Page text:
#NaBloPoMo – Childhood Attachments

#NaBloPoMo - Childhood Attachments

Do you have a “thing” from your childhood that you were overly attached to and wanted to pass down to your children?

I had two. Both of them from my Great Grandfather who was a soldier in World War I.

The first was a medal he received for his service. It was a hard war. My Great Grandfather survived, but (I understand) he rarely spoke of it. His lungs suffered for the rest of his life because he was caught in the trenches when mustard gas was deployed. He was a gentle man. A weaver and an artist (I have several of his works hanging in my house). He was overseas when my grandmother was born and she didn’t know who he was when he returned three years later. Those medals mean that he put aside his peaceful nature and sacrificed a piece of himself to ensure that future generations could live in peace. Those medals now rest in my bedside drawer, at some point to be passed down to my son.

Gramps also lost a brother during the war. Which brings me to the second “thing”. It was a piece of dinosaur bone about the size of my palm. It was from the badlands of Alberta, Canada (it was etched into a plate on the bone). I had it on my dresser as a child, and passed it to my son.

Unfortunately, it got lost somewhere along the way. I’m not sure where. I still have hopes that it’s in a box in my basement somewhere. But I suspect that my son took it to school and was too ashamed to admit that he’d lost it.

I was never given the story of where the bone came from. But I have a theory. Gramps’ brother emigrated to Alberta, Canada shortly before the war. I don’t know if it was a link to him, but I like to think so.

And on the subject of lost things from childhood…after I left my ex (nine years ago this very week), my ex hounded me because he believed that a piece of his own childhood ended up in my care. It was small, and easy to miss. A real Indian arrowhead. His grandfather was a farmer. And the farm, while outside the reserve, was a place where an colony had lived. He treasured it, and I certainly understand why. It was a real sore spot for my ex.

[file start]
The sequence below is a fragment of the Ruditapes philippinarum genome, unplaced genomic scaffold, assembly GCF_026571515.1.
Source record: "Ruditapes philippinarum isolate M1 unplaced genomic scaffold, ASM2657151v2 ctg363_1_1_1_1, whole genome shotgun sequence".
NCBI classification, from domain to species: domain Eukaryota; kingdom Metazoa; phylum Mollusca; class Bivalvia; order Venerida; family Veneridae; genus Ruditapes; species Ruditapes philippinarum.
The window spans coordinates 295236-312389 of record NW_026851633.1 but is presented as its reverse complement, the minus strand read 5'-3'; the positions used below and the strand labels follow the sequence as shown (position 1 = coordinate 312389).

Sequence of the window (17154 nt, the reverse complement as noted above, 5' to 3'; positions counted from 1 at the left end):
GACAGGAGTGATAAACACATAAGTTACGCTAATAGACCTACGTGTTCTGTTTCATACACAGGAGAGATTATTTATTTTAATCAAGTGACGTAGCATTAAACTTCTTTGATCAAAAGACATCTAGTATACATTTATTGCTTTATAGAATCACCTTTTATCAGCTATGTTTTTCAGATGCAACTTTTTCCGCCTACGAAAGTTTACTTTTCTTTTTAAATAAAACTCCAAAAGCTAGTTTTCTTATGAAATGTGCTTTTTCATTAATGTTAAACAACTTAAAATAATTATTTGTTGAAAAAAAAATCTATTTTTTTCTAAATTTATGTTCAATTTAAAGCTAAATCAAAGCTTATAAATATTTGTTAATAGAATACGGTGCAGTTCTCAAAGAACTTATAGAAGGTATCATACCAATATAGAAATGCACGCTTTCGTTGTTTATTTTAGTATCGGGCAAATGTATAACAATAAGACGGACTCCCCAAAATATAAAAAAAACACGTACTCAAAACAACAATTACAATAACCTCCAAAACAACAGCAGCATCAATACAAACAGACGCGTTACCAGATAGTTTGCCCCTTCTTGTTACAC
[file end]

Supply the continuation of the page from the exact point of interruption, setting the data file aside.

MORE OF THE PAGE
I did look for it, but never found it—until last week. I had a metal box full of foreign coins that I’d passed to my son. He kept them in his underwear drawer. I’m sure we’d gone through them before—he’d asked me where they were all from. And when we came back from Holland, we added more. But I must not have really looked. Because while we were cleaning his room last week, the box had spilled into his drawer and there was the arrowhead.

I picked it up, turned it in my hand and said, “Where did you get this?” and Puck said, “It’s just a rock. It’s been in there for ages.” I explained that it wasn’t just a rock, but it appeared to be an arrowhead. Puck immediately said “It must be the one that Dad’s missing.” (I’m sure that wasn’t the story at his Dad’s house. I’d been told several times that I stole it. And given how readily he knew the answer, I’m sure he heard the story more than once.) Either way, I agreed. And much as I could have just thrown it away or told him that it wasn’t, I couldn’t do that. I sent it back to my ex with the kids last Friday.

I’d love to say happy ending—but not so much as an acknowledgement from my ex so far. And I actually expect much worse when the kids come home. I’m still glad I sent it though. And sorry that I wasn’t able to resolve it earlier.

Would you have given it back if it were you?

(That was my very first NaBloPoMo post. Are you participating? There’s still time to get in! Click on one of the badges below or tag me in the comments and I can send you my prompt list!!)

NaBloPoMo November 2016NanoPoblano 2016

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6 thoughts on “#NaBloPoMo – Childhood Attachments

  1. messymimi says:

    You did the right thing, giving it back. You model the right thing to your kids all of the time, in spite of the ex, and they won’t forget.

  2. I would have given it back, and I didn’t for a second doubt you would. You’re a decent human being. Well, MORE than, but you know what I mean 🙂

    Anyway. I’m glad the arrowhead is back where it belongs.

    As to things I own…none yet that spring to mind, but ‘the family’ has lots.

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